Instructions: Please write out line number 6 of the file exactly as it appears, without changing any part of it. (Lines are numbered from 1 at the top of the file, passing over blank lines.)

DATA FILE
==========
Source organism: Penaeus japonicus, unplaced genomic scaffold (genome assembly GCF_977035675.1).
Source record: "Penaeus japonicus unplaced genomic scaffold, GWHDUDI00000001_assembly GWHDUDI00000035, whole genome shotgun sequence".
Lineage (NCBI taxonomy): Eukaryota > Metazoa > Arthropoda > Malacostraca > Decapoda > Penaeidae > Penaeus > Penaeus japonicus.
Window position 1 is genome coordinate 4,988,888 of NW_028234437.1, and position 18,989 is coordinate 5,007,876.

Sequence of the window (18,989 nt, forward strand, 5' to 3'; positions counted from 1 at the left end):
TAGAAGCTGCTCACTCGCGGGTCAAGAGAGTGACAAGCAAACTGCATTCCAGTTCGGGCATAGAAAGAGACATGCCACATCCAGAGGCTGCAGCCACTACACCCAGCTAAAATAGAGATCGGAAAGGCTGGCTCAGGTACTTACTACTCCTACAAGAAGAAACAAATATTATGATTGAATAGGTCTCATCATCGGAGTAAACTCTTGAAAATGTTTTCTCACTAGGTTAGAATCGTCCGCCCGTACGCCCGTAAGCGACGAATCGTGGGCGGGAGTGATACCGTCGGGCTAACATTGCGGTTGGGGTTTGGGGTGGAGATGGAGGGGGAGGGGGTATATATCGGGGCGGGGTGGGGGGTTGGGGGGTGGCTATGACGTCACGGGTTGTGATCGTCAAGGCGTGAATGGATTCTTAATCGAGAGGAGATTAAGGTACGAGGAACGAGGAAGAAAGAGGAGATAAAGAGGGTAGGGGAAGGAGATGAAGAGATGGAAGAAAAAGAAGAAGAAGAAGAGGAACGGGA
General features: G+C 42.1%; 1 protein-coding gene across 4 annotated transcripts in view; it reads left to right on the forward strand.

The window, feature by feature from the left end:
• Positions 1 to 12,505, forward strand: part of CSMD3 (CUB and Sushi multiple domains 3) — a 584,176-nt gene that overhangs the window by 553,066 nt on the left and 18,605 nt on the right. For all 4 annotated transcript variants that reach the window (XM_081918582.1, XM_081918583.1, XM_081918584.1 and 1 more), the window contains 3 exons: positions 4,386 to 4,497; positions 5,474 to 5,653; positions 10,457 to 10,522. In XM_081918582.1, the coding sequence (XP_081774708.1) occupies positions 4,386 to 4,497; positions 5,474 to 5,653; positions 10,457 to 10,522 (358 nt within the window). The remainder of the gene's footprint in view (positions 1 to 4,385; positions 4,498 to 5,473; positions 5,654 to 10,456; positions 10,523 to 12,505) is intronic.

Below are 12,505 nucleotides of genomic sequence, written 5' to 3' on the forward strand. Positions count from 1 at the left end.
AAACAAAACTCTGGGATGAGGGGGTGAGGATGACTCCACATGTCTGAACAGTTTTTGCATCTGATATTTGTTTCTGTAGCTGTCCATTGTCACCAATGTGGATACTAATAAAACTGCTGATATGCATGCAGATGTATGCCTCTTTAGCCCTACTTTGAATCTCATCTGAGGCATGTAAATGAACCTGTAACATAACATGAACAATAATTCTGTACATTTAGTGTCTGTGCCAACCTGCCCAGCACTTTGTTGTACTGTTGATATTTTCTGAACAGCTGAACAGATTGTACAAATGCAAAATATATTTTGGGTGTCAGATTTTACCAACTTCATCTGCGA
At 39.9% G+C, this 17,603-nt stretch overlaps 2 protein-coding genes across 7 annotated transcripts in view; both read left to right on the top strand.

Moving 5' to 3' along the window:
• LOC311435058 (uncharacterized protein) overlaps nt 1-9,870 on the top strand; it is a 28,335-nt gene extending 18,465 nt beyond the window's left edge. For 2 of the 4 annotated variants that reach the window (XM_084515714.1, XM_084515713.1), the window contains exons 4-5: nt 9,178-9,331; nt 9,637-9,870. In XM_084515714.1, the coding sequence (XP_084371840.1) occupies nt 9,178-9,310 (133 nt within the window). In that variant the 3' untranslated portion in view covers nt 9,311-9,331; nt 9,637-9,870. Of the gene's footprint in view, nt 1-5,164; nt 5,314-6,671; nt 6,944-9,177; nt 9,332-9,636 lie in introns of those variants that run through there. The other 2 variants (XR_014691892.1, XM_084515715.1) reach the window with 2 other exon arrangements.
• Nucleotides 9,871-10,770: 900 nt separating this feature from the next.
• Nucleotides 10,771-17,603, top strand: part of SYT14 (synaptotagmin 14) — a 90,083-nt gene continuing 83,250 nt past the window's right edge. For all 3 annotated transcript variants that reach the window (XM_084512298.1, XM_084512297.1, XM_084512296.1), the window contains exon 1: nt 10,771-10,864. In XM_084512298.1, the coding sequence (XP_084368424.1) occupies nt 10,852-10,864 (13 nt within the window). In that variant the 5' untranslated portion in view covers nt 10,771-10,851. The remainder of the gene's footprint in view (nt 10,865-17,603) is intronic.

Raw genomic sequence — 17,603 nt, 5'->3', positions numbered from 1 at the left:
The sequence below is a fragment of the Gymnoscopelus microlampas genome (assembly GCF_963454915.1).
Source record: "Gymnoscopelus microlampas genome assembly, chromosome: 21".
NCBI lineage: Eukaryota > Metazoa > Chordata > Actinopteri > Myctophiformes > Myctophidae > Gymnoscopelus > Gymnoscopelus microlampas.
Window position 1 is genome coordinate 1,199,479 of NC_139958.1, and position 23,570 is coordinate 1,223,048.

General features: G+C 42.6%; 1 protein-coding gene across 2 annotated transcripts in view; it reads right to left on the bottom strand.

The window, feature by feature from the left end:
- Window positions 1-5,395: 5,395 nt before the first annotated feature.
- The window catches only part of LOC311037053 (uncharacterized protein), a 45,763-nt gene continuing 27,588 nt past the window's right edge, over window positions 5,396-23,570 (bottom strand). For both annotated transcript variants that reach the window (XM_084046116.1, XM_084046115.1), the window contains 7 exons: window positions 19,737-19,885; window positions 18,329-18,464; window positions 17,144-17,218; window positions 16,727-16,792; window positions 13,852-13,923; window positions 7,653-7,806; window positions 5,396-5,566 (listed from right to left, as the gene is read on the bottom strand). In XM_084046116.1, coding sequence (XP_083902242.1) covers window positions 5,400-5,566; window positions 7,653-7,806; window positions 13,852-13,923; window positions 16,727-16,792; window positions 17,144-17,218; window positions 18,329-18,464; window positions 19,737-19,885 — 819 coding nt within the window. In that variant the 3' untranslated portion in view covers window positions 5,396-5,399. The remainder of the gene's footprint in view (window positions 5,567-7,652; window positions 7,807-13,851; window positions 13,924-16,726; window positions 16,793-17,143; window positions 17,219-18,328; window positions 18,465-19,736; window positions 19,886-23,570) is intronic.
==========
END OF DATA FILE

TAGAAGCTGCTCACTCGCGGGTCAAGAGAGTGACAAGCAAACTGCATTCCAGTTCGGGCATAGAAAGAGACATGCCACATCCAGAGGCTGCAGCCACTACACCCAGCTAAAATAGAGATCGGAAAGGCTGGCTCAGGTACTTACTACTCCTACAAGAAGAAACAAATATTATGATTGAATAGGTCTCATCATCGGAGTAAACTCTTGAAAATGTTTTCTCACTAGGTTAGAATCGTCCGCCCGTACGCCCGTAAGCGACGAATCGTGGGCGGGAGTGATACCGTCGGGCTAACATTGCGGTTGGGGTTTGGGGTGGAGATGGAGGGGGAGGGGGTATATATCGGGGCGGGGTGGGGGGTTGGGGGGTGGCTATGACGTCACGGGTTGTGATCGTCAAGGCGTGAATGGATTCTTAATCGAGAGGAGATTAAGGTACGAGGAACGAGGAAGAAAGAGGAGATAAAGAGGGTAGGGGAAGGAGATGAAGAGATGGAAGAAAAAGAAGAAGAAGAAGAGGAACGGGA